Journal of Electronic Testing

, Volume 32, Issue 3, pp 241–242 | Cite as


  • Vishwani D. Agrawal

Nine papers and four Letters constitute this issue. The topics discussed are boundary scan, automatic test equipment (ATE), fault tolerance, security, and RF measurements. The papers appearing as first, third, fifth and sixth are derived from the Sixteenth IEEE Latin American Test Symposium (LATS), Puerto Vallarta, Mexico, March 25–27, 2015.

The first paper gives the design of reconfigurable scan hardware for board test. Here, the boundary scan implemented on FPGA provides test time reduction. Authors are Aleksejev and Devadze of Tallinn University of Technology, Tallinn, Estonia, and Jutman and Shibin of Testonica Lab OÜ, Tallinn, Estonia.

Next, a paper on automatic test equipment (ATE) examines effects of power supply fluctuation on the test result. When the ATE supply waveform differs from that of the normal functional supply a faulty device can pass the test or a good device can fail. The authors propose a dynamic power integrity control technique to match the ATE power supply with that in user’s environment. The paper is contributed by Ishida and Kusaka from Advantest Corporation, Gunma, Japan, Nakura and Asada of University of Tokyo, Tokyo, Japan, and Komatsu of Tokyo Denki University, Tokyo, Japan.

Fault tolerance and reliability is the theme for the next four papers. First, a paper proposes a method to compensate for the effect of negative bias temperature instability (NBTI) on the critical path delay. Carefully derived stimuli help selected pMOS transistors recover from deterioration caused by NBTI. This paper is authored by Jenihhin, Tihhomirov, Kostin, Raik and Ubar from Tallinn University, Tallinn, Estonia, Squillero, Gaudesi, Reorda from Politecnico di Torino, Torino, Italy, and Copetti, Vargas, Poehls and Medeiros from Catholic University – PUCRS, Porto Alegre, Brazil.

The second paper in the fault tolerance group introduces the concept of statistical vulnerability window (SVW) to analyze the observable effects of single event transients. Contributors are Raji form Shiraz University, Shiraz, Iran and Ghavami from Shahid Bahonar University of Kerman, Kerman, Iran.

Continuing with the theme of fault tolerance, the next paper uses three-dimensional analysis of FinFET devices in a static memory cell. The result allows determination of the fin height with a proper tradeoff between soft error robustness and noise stability. Authors of this paper are Villacorta from Polytechnic University of Aguascalientes, Aguascalientes, Mexico, Segura from University of Balearic Islands, Mallorca, Spain, and Champac from National Institute for Astrophysics, Optics and Electronics (INAOE), Tonantzintla, Puebla, Mexico.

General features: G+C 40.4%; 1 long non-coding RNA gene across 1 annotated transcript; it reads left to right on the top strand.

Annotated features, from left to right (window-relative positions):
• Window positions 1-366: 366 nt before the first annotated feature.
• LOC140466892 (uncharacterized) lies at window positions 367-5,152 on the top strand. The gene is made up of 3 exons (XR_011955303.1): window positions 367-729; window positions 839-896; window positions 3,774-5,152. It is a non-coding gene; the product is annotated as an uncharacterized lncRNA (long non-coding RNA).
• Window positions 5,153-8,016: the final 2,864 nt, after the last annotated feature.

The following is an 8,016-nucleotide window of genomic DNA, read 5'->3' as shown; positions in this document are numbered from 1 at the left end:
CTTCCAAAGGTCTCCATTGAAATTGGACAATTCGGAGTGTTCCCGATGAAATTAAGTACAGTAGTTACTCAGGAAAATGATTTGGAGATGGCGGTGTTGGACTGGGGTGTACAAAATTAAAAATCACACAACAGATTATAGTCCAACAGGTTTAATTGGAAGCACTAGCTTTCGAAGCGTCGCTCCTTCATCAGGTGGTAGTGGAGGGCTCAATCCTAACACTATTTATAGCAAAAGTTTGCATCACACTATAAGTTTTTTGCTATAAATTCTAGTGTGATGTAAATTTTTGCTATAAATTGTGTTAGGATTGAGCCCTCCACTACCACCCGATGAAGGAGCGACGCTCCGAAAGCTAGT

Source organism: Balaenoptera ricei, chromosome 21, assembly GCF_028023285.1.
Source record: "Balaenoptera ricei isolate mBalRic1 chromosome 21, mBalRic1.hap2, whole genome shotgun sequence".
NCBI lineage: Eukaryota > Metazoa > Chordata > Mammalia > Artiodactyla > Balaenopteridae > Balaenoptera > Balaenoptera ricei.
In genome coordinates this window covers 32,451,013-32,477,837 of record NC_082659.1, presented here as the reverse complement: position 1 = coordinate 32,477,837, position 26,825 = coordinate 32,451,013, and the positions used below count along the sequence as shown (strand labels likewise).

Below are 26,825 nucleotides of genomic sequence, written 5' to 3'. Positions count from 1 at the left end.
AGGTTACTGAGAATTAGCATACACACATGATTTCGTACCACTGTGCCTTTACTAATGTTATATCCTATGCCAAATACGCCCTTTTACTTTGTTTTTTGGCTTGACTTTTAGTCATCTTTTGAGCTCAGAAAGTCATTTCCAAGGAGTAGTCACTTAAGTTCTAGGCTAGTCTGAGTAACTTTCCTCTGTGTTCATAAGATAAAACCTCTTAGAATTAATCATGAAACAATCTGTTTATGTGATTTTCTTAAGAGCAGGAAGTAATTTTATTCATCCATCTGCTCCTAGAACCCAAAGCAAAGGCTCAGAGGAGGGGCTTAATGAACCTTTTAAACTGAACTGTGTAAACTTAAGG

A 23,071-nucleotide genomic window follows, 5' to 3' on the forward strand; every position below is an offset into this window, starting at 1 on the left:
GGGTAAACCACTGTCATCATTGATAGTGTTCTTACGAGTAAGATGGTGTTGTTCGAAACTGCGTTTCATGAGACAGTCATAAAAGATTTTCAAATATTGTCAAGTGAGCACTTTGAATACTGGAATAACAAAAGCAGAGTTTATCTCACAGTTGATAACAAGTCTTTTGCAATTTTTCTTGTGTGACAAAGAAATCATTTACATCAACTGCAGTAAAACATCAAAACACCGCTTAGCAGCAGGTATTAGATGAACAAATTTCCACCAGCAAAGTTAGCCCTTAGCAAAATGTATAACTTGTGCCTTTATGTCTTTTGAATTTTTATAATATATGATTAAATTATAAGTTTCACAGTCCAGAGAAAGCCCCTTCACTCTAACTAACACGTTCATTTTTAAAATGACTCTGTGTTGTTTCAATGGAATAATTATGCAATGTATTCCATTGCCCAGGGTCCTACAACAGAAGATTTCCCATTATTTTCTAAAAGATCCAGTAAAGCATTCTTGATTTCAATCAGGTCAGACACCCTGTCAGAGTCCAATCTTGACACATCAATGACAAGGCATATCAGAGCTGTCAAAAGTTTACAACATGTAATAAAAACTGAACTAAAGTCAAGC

The final paper in the fault tolerance group is authored by Copetti, Medeiros, Poehls and Vargas from Catholic University – PUCRS, Porto Alegre, Brazil. They place an on-chip circuit that monitors the NBTI-related aging effects and then varies the supply voltage for compensation, thus extending the lifetime of the chip.

Next, three papers discuss hardware security. The first of these is authored by Zamanzadeh and Jahanian from Shahid Beheshti University G.C., Tehran, Iran. The paper gives a method to detect any unwanted attempt at changing the function implemented on an FPGA. A security plug-in tool automatically inserts a “security path” in the FPGA to detect and obfuscate such attempts.

A hardware security attack refers to either a theft of data being processed, or some maliciously induced faulty or harmful operation. When an attacker uses nonfunctional or physical information about the hardware we refer to it as side channel attack (SCA). The paper, contributed by Saeedi, Hossain and Kong from Macquarie University, Sydney, Australia, employs machine learning techniques to analyze the side channel information.

Machine learning is also used in the next paper to facilitate reverse engineering for detecting Trojan hardware in a circuit. The authors are Nasr and Abdulmageed from Al-Azhar University, Cairo, Egypt.

There has been a growing interest in hardware Trojans from electronics community. Readers not familiar with the subject may refer to the Editorial and two lead articles that appeared in JETTA, volume 30, number 1, February 2014.

Lately, we have seen an increase in the submission of manuscripts in the JETTA Letters category. These are brief (six pages or shorter) communications that convey useful ideas, analyses or results. They have a rapid review cycle and are examined by the editorial board for quick decisions. We have four Letters appearing in this issue.

In the first Letter, Streitwieser from ams AG, Unterpremstaetten, Austria presents an adaptive ATE procedure to reduce the test time with estimated small defect level.

The second Letter, contributed by Jothin of KGiSL Institute of Technology, Coimbatore, India and Vasanthanayaki of Government College of Technology, Coimbatore, India, presents an adder design in which performance is enhanced by allowing errors that are cosidered tolerable for the targeted application.

The third Letter gives analysis and design of a 65 nm CMOS SRAM cell with increased tolerance for single event upset (SEU). Authors are Q. Chen from Xi’an Microelectronics Technology Institute, Xi’an, Shaanxi, China, Wang, L. Chen, Zhao, Liu, M. Chen and X. Li from University of Saskatchewan, Saskatoon, SK, Canada, and L. Li from Dalhousie University, Halifax, NS, Canada.

The fourth Letter is contributed by Zhu, Mo, Xu, Shang, Wang, Huang and Yu from Zhejiang University, Hangzhou, China. They give a design for a built-in capacitance-to-frequency converter for on-chip capacitance measurement with high accuracy.

Copyright information

© Springer Science+Business Media New York 2016

Authors and Affiliations

  1. 1.Department of ECEAuburn UniversityAuburnUSA

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